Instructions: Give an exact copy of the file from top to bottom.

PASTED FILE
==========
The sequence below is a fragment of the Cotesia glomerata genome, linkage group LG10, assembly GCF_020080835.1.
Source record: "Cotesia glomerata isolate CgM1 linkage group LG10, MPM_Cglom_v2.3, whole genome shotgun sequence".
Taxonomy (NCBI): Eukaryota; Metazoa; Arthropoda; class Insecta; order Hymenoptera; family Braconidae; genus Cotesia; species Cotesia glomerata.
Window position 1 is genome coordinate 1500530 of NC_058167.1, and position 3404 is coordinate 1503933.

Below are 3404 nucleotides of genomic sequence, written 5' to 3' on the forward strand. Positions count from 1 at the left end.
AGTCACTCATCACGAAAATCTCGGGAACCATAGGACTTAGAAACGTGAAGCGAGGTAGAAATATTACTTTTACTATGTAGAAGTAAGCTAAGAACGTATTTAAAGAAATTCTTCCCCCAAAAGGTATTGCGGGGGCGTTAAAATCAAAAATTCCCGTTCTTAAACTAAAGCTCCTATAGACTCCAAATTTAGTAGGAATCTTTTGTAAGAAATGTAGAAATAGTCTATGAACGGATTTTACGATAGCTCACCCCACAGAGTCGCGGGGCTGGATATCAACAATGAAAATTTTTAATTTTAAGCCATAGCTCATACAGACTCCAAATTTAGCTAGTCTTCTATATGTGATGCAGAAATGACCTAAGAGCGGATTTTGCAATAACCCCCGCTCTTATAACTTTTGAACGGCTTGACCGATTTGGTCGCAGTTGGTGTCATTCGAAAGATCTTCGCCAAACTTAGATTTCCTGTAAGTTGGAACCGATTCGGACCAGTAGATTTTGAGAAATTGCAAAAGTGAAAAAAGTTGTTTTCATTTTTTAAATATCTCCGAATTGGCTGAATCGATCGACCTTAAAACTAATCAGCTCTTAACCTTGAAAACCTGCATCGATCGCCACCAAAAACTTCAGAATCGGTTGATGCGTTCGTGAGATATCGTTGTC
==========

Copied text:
The sequence below is a fragment of the Cotesia glomerata genome, linkage group LG10, assembly GCF_020080835.1.
Source record: "Cotesia glomerata isolate CgM1 linkage group LG10, MPM_Cglom_v2.3, whole genome shotgun sequence".
Taxonomy (NCBI): Eukaryota; Metazoa; Arthropoda; class Insecta; order Hymenoptera; family Braconidae; genus Cotesia; species Cotesia glomerata.
Window position 1 is genome coordinate 1500530 of NC_058167.1, and position 3404 is coordinate 1503933.

Below are 3404 nucleotides of genomic sequence, written 5' to 3' on the forward strand. Positions count from 1 at the left end.
AGTCACTCATCACGAAAATCTCGGGAACCATAGGACTTAGAAACGTGAAGCGAGGTAGAAATATTACTTTTACTATGTAGAAGTAAGCTAAGAACGTATTTAAAGAAATTCTTCCCCCAAAAGGTATTGCGGGGGCGTTAAAATCAAAAATTCCCGTTCTTAAACTAAAGCTCCTATAGACTCCAAATTTAGTAGGAATCTTTTGTAAGAAATGTAGAAATAGTCTATGAACGGATTTTACGATAGCTCACCCCACAGAGTCGCGGGGCTGGATATCAACAATGAAAATTTTTAATTTTAAGCCATAGCTCATACAGACTCCAAATTTAGCTAGTCTTCTATATGTGATGCAGAAATGACCTAAGAGCGGATTTTGCAATAACCCCCGCTCTTATAACTTTTGAACGGCTTGACCGATTTGGTCGCAGTTGGTGTCATTCGAAAGATCTTCGCCAAACTTAGATTTCCTGTAAGTTGGAACCGATTCGGACCAGTAGATTTTGAGAAATTGCAAAAGTGAAAAAAGTTGTTTTCATTTTTTAAATATCTCCGAATTGGCTGAATCGATCGACCTTAAAACTAATCAGCTCTTAACCTTGAAAACCTGCATCGATCGCCACCAAAAACTTCAGAATCGGTTGATGCGTTCGTGAGATATCGTTGTC